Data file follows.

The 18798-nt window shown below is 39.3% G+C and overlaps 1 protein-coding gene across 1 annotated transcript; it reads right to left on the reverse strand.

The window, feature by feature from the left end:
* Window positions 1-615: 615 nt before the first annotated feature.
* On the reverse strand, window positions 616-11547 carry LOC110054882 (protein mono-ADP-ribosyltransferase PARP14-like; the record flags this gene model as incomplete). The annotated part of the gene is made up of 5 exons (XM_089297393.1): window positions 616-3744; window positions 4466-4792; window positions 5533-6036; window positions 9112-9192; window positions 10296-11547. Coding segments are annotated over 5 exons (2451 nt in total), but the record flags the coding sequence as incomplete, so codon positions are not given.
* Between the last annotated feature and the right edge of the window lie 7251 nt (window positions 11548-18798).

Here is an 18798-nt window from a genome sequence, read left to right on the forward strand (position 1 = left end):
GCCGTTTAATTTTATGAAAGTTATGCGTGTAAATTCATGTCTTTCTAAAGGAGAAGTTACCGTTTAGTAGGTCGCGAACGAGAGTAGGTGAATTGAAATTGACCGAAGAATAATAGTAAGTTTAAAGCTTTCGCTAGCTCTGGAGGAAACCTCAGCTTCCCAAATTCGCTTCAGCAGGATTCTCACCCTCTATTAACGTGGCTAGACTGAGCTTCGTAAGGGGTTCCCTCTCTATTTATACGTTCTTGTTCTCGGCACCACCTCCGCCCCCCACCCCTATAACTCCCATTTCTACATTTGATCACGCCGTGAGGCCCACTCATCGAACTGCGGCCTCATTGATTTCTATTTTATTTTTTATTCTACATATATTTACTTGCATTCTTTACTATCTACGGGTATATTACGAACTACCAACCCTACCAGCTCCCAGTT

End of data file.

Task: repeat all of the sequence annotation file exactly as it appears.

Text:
The 18798-nt window shown below is 39.3% G+C and overlaps 1 protein-coding gene across 1 annotated transcript; it reads right to left on the reverse strand.

The window, feature by feature from the left end:
* Window positions 1-615: 615 nt before the first annotated feature.
* On the reverse strand, window positions 616-11547 carry LOC110054882 (protein mono-ADP-ribosyltransferase PARP14-like; the record flags this gene model as incomplete). The annotated part of the gene is made up of 5 exons (XM_089297393.1): window positions 616-3744; window positions 4466-4792; window positions 5533-6036; window positions 9112-9192; window positions 10296-11547. Coding segments are annotated over 5 exons (2451 nt in total), but the record flags the coding sequence as incomplete, so codon positions are not given.
* Between the last annotated feature and the right edge of the window lie 7251 nt (window positions 11548-18798).

Here is an 18798-nt window from a genome sequence, read left to right on the forward strand (position 1 = left end):
GCCGTTTAATTTTATGAAAGTTATGCGTGTAAATTCATGTCTTTCTAAAGGAGAAGTTACCGTTTAGTAGGTCGCGAACGAGAGTAGGTGAATTGAAATTGACCGAAGAATAATAGTAAGTTTAAAGCTTTCGCTAGCTCTGGAGGAAACCTCAGCTTCCCAAATTCGCTTCAGCAGGATTCTCACCCTCTATTAACGTGGCTAGACTGAGCTTCGTAAGGGGTTCCCTCTCTATTTATACGTTCTTGTTCTCGGCACCACCTCCGCCCCCCACCCCTATAACTCCCATTTCTACATTTGATCACGCCGTGAGGCCCACTCATCGAACTGCGGCCTCATTGATTTCTATTTTATTTTTTATTCTACATATATTTACTTGCATTCTTTACTATCTACGGGTATATTACGAACTACCAACCCTACCAGCTCCCAGTT